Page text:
A 35–year–old male presented to the emergency department (ED) complaining of intractable nausea and vomiting. This was a reoccurrence of a long standing affliction dating back 7 years in which he had chronic nausea at baseline, and several times per year, he had escalation of nausea and associated vomiting, that required admission to the hospital. The patient was noted to vomit 10–15 times since his arrival in the ED the previous day. Treatment with promethazine, metoclopramide, and odansetron did not relieve his symptoms, nor did boluses of normal saline or treatment with lorazepam. Review of systems was significant for normal bowel movements, the last being 24 h previously. There was no abdominal pain or weight loss. The patient also noted mild anxiety and depression. Past medical history was significant for an extensive work up for the patient’s symptoms. This included esophagogastroduodenoscopy (EGD) with biopsies, small bowel follow through, and colonoscopy. All were negative. Past surgical history included cholecystectomy 2 years before presentation which seemed to provide temporary relief. Social history was significant for regular use of marijuana but no IV drug use or alcohol use. Lipase and urinalysis were normal. Chemistries, CBC, and LFTs suggested mild dehydration but were otherwise normal. Abdominal X–ray was unremarkable. Urine toxicology screen was positive for tetrahydrocannabinol (THC). Over the course of hospitalization, the patient was treated with a variety of antiemetics but seemed to get relief from prochlorperazine and a scopolamine patch. He also reported relieve of symptoms with warm showers. Further discussion with the patient revealed his syndrome started with regular use of marijuana seven years before, and that hospitalizations for vomiting had occurred after increased marijuana use in an attempt to reduce his nausea. By hospital day three, the patient’s symptoms had improved and he was discharged.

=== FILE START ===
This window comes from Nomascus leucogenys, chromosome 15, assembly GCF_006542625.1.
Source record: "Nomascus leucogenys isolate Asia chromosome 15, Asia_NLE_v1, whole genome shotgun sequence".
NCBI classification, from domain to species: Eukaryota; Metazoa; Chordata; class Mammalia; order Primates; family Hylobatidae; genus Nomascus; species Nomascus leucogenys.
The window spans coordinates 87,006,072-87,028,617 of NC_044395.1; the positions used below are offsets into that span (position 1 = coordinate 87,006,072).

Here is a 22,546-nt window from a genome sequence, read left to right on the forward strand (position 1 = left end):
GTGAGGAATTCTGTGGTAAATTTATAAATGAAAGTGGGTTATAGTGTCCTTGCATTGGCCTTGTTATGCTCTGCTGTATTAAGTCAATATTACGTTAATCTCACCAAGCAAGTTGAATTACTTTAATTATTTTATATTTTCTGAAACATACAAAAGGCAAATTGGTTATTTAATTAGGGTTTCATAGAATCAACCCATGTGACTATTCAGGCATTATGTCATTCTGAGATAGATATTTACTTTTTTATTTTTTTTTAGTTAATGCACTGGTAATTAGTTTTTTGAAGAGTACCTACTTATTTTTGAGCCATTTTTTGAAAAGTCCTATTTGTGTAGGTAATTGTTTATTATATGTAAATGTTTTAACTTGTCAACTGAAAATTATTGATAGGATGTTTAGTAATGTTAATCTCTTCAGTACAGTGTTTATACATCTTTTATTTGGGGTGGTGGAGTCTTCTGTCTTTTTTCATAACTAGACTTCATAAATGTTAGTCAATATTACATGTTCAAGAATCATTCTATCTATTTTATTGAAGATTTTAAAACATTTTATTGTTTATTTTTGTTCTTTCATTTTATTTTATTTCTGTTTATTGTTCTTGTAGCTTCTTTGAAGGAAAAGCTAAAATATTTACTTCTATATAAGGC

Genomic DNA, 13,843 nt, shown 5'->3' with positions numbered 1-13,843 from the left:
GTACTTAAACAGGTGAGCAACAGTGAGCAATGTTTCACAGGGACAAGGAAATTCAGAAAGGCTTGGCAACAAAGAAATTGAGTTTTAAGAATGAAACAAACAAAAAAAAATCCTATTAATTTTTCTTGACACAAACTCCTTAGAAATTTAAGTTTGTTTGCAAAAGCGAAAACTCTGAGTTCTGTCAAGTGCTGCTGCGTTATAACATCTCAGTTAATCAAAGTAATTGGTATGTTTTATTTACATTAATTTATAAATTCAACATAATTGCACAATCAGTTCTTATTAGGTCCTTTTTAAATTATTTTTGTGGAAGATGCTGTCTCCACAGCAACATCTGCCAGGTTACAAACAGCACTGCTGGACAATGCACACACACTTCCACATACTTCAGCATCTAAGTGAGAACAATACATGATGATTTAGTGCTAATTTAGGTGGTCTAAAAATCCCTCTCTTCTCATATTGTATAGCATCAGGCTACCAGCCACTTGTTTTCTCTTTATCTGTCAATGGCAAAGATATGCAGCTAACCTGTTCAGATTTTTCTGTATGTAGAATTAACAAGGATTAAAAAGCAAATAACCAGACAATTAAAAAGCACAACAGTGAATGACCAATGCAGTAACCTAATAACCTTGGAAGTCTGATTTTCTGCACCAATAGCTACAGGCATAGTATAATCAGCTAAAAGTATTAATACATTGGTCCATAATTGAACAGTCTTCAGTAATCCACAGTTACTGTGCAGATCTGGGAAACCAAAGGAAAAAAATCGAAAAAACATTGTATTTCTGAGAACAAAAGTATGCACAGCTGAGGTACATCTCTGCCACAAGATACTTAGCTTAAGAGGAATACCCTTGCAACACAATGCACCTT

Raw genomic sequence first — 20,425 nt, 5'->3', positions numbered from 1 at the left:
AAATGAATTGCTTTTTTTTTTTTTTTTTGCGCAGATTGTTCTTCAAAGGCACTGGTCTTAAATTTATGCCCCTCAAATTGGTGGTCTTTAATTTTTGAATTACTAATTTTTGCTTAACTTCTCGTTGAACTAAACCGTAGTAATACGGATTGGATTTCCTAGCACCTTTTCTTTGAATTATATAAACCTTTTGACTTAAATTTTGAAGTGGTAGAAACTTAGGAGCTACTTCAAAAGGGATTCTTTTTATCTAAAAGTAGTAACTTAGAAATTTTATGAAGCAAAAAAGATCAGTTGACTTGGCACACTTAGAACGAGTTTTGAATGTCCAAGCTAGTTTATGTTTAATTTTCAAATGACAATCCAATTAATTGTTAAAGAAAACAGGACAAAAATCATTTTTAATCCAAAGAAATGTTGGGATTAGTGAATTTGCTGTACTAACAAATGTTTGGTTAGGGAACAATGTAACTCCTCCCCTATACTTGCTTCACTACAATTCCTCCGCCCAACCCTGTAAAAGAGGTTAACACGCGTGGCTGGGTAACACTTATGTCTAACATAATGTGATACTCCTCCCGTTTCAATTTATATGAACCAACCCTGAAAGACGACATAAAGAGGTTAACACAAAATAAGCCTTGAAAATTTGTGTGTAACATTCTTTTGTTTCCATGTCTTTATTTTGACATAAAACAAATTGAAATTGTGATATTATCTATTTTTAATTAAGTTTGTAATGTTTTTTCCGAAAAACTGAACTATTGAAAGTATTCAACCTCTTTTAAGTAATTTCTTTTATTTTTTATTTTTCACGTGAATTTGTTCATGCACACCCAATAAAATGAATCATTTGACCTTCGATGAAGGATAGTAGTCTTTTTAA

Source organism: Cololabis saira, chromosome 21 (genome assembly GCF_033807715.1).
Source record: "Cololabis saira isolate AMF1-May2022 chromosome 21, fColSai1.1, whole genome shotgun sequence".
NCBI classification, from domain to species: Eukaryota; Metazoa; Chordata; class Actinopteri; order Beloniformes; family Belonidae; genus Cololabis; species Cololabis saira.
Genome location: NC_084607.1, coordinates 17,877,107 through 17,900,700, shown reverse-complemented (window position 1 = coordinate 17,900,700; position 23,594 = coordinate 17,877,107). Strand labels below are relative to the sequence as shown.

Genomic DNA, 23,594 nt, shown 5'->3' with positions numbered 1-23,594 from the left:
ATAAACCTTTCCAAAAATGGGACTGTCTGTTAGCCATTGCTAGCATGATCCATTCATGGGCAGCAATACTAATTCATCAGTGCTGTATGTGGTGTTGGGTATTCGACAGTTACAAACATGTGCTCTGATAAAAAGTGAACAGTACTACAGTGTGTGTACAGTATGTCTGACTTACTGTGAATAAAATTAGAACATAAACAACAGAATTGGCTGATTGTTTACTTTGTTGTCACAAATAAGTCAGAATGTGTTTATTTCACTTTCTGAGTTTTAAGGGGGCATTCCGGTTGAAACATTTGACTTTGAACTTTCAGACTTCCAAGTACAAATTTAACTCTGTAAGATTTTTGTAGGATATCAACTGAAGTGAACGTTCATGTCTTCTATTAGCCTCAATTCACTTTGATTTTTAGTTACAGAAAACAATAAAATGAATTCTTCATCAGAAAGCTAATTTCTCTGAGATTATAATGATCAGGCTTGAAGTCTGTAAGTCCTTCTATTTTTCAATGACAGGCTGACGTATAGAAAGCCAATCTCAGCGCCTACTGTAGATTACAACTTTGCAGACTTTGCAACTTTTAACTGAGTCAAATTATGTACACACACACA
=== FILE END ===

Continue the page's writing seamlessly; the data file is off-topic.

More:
Marijuana is a widely used substance in the United States. It is often regarded as a benign drug of abuse and it is in fact used therapeutically to increase appetite and to decrease nausea. Over the last decade, cyclic vomiting secondary to extensive use of marijuana has been increasingly recognized. A proposed rubric of criteria for Cannabinoid Hyperemesis Syndrome includes long term use of cannabis, vomiting that recurs in a cyclic pattern over months, resolution of symptoms with abstinence from use of cannabis, and relief of symptoms with warm showers. These were all present in our patient. Through a careful history that identified this constellation, further exhaustive work up was avoided and he was discharged in greatly improved condition.
Cannabinoid Hyperemesis Syndrome is an uncommon but increasingly recognized etiology for recurrent nausea and vomiting. It should be considered as part of the differential diagnosis for chronic nausea and vomiting in the appropriate clinical setting.